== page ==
We will not have to wait all that long to discover what the Russian strategy is.Unlike changes in climate, the changes in population are far easier to foresee and happen much faster. We know that forty years from now Russia will have all but lost its hold over the eastern CIS in terms of military manpower, the crucial ratio having slipped from over 3:1 to 5:4.
Further, Russia will be struggling under the burden of a severely aging population, with nearly two thirds of its population over 40, and almost as many over 70's as 15-39 year olds.
These figures are not disputed so much as ignored. They are in the public domain, available online from the UN and the US Census Bureau (http://www.census.gov/ipc/www/idb/region.php). They go a long way to explaining many of the strategic decisions made by President Putin and his stand in, President Medvedev, including Russia's long standing and deep-seated objections to the US Missile Defense Shield bases in Europe
As Russia's armed forces are starved of manpower, and missiles on both sides effectively cancel each other out, what better strategic weapon that to be able to control the energy that your neighbors rely on. There is a view that this is a mutual dependency, that Russia is as dependent on Europe for finance and trade as Europe is for energy controlled by Russia.
That, however, is like arguing that If I depend on you for air, and you depend on me for food and water then we are mutually dependent. It ignores the fact that you can survive far longer without food and water than I can without oxygen. and once my oxygen supply runs out there is nothing to stop you marching in and helping yourself to my food and water.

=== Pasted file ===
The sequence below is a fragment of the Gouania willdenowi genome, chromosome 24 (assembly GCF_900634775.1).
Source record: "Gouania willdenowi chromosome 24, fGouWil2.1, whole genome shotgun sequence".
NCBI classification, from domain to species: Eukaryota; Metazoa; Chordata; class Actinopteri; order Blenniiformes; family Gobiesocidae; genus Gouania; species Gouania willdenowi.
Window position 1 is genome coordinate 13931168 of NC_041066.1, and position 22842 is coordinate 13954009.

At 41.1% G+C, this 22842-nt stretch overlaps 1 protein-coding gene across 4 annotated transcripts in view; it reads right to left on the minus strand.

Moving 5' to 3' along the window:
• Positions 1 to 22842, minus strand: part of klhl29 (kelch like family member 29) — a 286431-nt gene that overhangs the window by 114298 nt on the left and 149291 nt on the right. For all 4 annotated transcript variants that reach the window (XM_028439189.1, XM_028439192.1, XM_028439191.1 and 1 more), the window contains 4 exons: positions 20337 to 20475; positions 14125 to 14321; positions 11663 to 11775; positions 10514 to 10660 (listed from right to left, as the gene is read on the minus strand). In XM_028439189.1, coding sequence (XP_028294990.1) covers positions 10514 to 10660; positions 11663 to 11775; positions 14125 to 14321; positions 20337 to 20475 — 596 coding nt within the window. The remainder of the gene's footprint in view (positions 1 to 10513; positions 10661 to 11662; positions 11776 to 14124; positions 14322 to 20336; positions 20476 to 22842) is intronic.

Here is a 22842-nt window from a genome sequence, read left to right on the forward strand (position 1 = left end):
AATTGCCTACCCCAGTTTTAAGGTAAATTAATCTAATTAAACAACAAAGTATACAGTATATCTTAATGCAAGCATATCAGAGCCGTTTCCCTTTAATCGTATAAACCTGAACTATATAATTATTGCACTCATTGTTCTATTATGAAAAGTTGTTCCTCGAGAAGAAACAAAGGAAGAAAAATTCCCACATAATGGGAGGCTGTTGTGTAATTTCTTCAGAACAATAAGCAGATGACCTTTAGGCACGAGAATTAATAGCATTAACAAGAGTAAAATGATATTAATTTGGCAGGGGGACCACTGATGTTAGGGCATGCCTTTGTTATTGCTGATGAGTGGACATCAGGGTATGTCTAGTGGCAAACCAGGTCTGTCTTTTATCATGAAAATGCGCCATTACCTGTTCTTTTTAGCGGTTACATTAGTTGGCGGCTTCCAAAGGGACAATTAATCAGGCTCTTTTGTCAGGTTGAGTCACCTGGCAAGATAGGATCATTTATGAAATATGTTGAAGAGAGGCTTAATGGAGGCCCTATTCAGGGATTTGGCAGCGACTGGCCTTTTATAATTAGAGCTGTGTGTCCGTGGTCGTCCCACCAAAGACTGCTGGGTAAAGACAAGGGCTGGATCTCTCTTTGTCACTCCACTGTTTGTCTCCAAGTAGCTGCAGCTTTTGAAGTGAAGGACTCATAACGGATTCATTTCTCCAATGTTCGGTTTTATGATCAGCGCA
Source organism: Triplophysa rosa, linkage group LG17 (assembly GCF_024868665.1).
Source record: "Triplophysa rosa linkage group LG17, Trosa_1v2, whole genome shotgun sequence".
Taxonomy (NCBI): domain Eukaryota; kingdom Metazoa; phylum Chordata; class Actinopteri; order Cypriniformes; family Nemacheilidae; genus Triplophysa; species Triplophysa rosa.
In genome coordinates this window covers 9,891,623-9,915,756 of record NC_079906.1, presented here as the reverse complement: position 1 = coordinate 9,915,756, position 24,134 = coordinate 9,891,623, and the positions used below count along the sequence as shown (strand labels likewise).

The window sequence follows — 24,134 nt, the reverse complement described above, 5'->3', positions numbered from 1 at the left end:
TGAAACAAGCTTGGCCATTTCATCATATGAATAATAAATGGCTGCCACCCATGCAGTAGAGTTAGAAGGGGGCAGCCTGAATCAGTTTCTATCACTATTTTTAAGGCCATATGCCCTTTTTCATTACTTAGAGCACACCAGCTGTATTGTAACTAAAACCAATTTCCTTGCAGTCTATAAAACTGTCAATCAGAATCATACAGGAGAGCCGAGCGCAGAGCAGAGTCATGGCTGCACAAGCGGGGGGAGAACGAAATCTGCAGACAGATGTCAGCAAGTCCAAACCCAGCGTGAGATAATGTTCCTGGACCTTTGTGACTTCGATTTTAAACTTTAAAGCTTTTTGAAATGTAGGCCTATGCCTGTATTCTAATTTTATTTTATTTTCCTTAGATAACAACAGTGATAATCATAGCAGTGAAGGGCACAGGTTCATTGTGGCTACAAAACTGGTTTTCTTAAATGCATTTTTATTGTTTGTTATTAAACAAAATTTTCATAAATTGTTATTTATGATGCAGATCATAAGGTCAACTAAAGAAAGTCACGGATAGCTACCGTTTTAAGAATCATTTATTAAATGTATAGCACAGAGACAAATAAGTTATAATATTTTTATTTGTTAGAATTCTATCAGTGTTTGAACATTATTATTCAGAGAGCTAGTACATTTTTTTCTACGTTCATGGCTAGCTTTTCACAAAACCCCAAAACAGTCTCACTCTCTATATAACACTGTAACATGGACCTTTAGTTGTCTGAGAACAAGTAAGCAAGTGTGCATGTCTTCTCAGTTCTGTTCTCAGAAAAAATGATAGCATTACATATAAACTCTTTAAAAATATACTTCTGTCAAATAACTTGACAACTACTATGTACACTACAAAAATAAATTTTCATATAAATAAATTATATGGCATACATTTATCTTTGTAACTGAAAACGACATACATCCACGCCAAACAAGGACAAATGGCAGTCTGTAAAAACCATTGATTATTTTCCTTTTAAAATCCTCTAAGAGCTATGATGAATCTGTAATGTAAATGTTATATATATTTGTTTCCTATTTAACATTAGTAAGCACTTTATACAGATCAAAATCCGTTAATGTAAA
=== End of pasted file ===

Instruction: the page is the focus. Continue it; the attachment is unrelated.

An effective missile shield would therefore not be in Russia's interest as this would return us to the status quo ante, with missiles plus missile shield balancing missiles plus energy control, undermining Russia's plan for strategic dominance. If that is indeed their plan. There are those who believe that Putin, Medvedev and Co. are just in this for the money, and are using their power to acquire massive wealth. This is a very western model for viewing the world. I think it far more likely that they are using money to acquire power than the other way round.
Both Putin and Medvedev are relatively young men (58 & 45) and are likely to be key players for the next few decades as we watch their strategy unfold. Whatever their game plan is it is likely to be far more realpolitik than anything offered up by their EU or American counterparts.
But however effective they are at devising and executing geopolitical strategy it will all come to nowt if they are unable to provide a domestic environment which entices their populace to breed. As it stands at the moment they are failing in this most basic, and most crucial, national task. Unless Russia, and its Western CIS allies, begin filling their empty cribs their future can be nothing but bleak.